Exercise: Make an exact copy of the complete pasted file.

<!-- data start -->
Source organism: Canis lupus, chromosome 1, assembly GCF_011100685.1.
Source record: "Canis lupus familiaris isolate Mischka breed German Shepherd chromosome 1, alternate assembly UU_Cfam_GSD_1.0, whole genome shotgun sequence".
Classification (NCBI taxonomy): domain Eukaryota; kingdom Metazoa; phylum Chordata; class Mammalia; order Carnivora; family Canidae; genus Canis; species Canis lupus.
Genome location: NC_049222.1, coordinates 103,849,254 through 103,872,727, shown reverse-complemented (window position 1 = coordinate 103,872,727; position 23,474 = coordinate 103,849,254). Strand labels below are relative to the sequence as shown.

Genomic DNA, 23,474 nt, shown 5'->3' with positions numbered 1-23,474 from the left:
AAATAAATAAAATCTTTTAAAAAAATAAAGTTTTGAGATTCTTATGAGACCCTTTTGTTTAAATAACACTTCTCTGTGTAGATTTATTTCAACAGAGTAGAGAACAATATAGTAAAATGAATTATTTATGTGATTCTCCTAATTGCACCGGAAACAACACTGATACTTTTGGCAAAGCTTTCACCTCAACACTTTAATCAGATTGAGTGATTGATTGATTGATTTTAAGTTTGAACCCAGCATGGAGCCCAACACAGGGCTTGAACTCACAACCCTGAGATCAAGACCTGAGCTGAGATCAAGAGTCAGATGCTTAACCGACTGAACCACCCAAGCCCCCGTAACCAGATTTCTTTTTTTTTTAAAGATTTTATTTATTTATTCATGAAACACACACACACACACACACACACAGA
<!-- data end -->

Source organism: Canis lupus, chromosome 1, assembly GCF_011100685.1.
Source record: "Canis lupus familiaris isolate Mischka breed German Shepherd chromosome 1, alternate assembly UU_Cfam_GSD_1.0, whole genome shotgun sequence".
Classification (NCBI taxonomy): domain Eukaryota; kingdom Metazoa; phylum Chordata; class Mammalia; order Carnivora; family Canidae; genus Canis; species Canis lupus.
Genome location: NC_049222.1, coordinates 103,849,254 through 103,872,727, shown reverse-complemented (window position 1 = coordinate 103,872,727; position 23,474 = coordinate 103,849,254). Strand labels below are relative to the sequence as shown.

Genomic DNA, 23,474 nt, shown 5'->3' with positions numbered 1-23,474 from the left:
AAATAAATAAAATCTTTTAAAAAAATAAAGTTTTGAGATTCTTATGAGACCCTTTTGTTTAAATAACACTTCTCTGTGTAGATTTATTTCAACAGAGTAGAGAACAATATAGTAAAATGAATTATTTATGTGATTCTCCTAATTGCACCGGAAACAACACTGATACTTTTGGCAAAGCTTTCACCTCAACACTTTAATCAGATTGAGTGATTGATTGATTGATTTTAAGTTTGAACCCAGCATGGAGCCCAACACAGGGCTTGAACTCACAACCCTGAGATCAAGACCTGAGCTGAGATCAAGAGTCAGATGCTTAACCGACTGAACCACCCAAGCCCCCGTAACCAGATTTCTTTTTTTTTTAAAGATTTTATTTATTTATTCATGAAACACACACACACACACACACACACAGA